Ruth and Ben did not have a good day at school. Their teachers had done what probably seemed like a good idea at the time, but was actually the worst possible choice: they abandoned their lesson plans, turned on the TV, and had the kids watch news coverage all day. This meant that the students were forced to watch airplanes ram into buildings and explode, buildings burn and collapse, and people die by the thousands . . . over and over. All day long. Whether they wanted to or not.
So when Ben and Ruth got home, they were understandably upset about the day’s events, but they did not want to talk about it or dwell on it in any way. What they needed was something to take their minds off the horrible things they had seen. Well, Tuesday night is movie night at our house, so I looked through my backlog of Movies To Show The Kids Sometime for something light and humorous. I settled on Rona Jaffe’s Mazes and Monsters, which I had been promising to show them for months.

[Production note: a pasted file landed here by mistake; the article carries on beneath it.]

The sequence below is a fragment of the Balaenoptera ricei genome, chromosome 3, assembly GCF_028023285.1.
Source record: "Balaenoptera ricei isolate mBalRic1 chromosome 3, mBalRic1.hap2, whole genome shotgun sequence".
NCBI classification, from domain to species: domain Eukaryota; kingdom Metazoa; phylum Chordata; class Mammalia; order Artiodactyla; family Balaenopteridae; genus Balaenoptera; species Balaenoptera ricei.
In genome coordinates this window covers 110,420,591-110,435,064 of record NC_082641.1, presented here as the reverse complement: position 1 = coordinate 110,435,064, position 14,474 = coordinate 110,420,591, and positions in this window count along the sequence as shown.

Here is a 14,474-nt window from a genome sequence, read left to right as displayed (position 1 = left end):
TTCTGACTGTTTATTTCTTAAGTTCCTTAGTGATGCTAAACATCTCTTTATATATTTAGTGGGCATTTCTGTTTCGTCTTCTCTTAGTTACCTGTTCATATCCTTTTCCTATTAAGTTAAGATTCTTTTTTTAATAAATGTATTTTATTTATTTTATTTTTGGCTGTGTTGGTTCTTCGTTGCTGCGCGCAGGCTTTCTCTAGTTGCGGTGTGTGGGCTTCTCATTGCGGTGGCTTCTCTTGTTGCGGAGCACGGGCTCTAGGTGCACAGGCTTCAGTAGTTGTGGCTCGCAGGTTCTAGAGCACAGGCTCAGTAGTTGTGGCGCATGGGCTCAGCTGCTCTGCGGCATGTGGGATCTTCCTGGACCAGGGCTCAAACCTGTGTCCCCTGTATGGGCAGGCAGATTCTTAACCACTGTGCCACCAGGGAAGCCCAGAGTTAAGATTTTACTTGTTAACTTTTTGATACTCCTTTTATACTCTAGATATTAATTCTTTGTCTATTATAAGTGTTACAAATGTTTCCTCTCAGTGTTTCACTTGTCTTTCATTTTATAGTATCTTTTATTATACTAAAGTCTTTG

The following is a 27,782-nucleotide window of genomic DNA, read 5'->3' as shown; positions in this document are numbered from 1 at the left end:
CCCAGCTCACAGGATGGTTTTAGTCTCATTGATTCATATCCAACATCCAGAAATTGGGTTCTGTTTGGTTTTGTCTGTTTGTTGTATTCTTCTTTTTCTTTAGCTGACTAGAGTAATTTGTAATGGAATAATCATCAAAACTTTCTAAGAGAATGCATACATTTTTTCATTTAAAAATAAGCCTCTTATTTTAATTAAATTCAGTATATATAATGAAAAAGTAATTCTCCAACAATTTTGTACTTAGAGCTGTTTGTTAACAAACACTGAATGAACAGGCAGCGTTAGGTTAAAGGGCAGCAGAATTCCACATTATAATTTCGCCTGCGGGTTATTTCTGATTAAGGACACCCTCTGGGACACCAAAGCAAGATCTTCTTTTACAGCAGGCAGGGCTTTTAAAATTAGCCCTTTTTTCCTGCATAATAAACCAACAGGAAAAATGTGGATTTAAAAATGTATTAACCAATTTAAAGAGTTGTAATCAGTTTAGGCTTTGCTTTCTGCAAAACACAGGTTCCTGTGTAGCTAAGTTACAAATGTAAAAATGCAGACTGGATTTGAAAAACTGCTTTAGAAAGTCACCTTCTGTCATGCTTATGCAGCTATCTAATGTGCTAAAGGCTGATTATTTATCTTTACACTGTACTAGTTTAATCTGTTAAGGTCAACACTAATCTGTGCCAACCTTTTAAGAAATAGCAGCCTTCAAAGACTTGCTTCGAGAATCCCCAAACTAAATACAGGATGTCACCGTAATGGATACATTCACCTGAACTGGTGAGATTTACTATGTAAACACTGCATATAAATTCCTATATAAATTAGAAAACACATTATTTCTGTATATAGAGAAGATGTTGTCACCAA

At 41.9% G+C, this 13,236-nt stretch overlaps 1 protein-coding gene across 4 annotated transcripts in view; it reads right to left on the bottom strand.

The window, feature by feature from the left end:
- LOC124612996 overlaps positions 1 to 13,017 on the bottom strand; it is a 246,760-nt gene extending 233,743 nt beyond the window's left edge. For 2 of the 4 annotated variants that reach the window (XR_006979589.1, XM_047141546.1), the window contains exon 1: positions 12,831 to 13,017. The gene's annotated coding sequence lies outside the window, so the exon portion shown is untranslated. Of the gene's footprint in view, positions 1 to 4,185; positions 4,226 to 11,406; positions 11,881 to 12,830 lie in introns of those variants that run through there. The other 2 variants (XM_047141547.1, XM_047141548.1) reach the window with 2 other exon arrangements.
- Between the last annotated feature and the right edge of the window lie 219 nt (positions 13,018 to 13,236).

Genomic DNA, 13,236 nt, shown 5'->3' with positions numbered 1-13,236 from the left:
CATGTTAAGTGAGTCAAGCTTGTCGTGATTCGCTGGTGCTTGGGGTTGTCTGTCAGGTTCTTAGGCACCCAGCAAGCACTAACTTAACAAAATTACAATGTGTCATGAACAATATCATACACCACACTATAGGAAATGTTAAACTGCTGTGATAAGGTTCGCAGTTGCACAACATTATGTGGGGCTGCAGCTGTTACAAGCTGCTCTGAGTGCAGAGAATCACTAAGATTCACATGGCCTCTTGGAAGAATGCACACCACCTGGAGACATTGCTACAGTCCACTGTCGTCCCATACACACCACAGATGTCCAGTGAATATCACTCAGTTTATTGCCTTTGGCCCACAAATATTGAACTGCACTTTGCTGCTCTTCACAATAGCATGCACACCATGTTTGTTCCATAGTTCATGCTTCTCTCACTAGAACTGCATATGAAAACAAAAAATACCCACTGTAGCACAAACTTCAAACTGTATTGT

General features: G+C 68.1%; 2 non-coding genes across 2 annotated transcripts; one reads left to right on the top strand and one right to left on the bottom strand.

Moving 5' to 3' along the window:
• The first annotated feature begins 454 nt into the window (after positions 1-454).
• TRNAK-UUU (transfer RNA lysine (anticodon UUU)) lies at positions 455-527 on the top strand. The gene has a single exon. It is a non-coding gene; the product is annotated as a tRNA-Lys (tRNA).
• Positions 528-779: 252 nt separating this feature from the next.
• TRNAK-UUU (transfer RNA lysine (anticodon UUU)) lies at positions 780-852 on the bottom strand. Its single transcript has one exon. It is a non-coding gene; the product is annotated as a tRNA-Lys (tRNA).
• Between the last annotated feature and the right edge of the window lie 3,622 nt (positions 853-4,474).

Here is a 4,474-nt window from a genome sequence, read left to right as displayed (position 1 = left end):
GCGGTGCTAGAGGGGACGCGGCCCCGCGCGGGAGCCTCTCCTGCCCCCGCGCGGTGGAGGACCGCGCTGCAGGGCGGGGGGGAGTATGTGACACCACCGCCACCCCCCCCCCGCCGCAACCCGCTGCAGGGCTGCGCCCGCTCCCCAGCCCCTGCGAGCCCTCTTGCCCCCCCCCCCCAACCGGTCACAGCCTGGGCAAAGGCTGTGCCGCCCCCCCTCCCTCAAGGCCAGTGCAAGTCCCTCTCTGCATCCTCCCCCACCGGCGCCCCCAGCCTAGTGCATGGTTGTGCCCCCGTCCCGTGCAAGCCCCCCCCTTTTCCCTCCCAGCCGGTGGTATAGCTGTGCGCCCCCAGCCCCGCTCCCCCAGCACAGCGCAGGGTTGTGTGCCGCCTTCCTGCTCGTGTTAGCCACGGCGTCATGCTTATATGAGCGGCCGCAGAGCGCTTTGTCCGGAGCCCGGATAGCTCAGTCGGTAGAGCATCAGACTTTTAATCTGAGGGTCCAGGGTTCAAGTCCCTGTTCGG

If you’ve never seen this movie, it’s required viewing for any self-respecting D&D player. It’s very loosely based on the case of James Dallas Egbert III, an emotionally disturbed teenager who faked his own disappearance in 1979, tried to commit suicide and failed, was found, and eventually did kill himself in 1980. The news media, looking for a sensational angle and encouraged by the detective trying to find Egbert, seized on the fact that he played D&D. They attempted to portray the game as a dangerous cult that drove innocent teenagers insane, and blamed it for Egbert’s disappearance. Rona Jaffe wrote a novel called Mazes & Monsters that was essentially a fictionalized version of the press’s Egbert story, with a great deal of further exaggeration and distortion. In 1982, the novel was turned into a cheesy TV-movie that took even more liberties with the story. Among D&D players, the film is considered hysterically funny for its lame plot, low-budget production values, and ludicrously inaccurate portrayal of the game. Since Ben and Ruth were experienced D&D players by that time, I figured they would have fun laughing at it.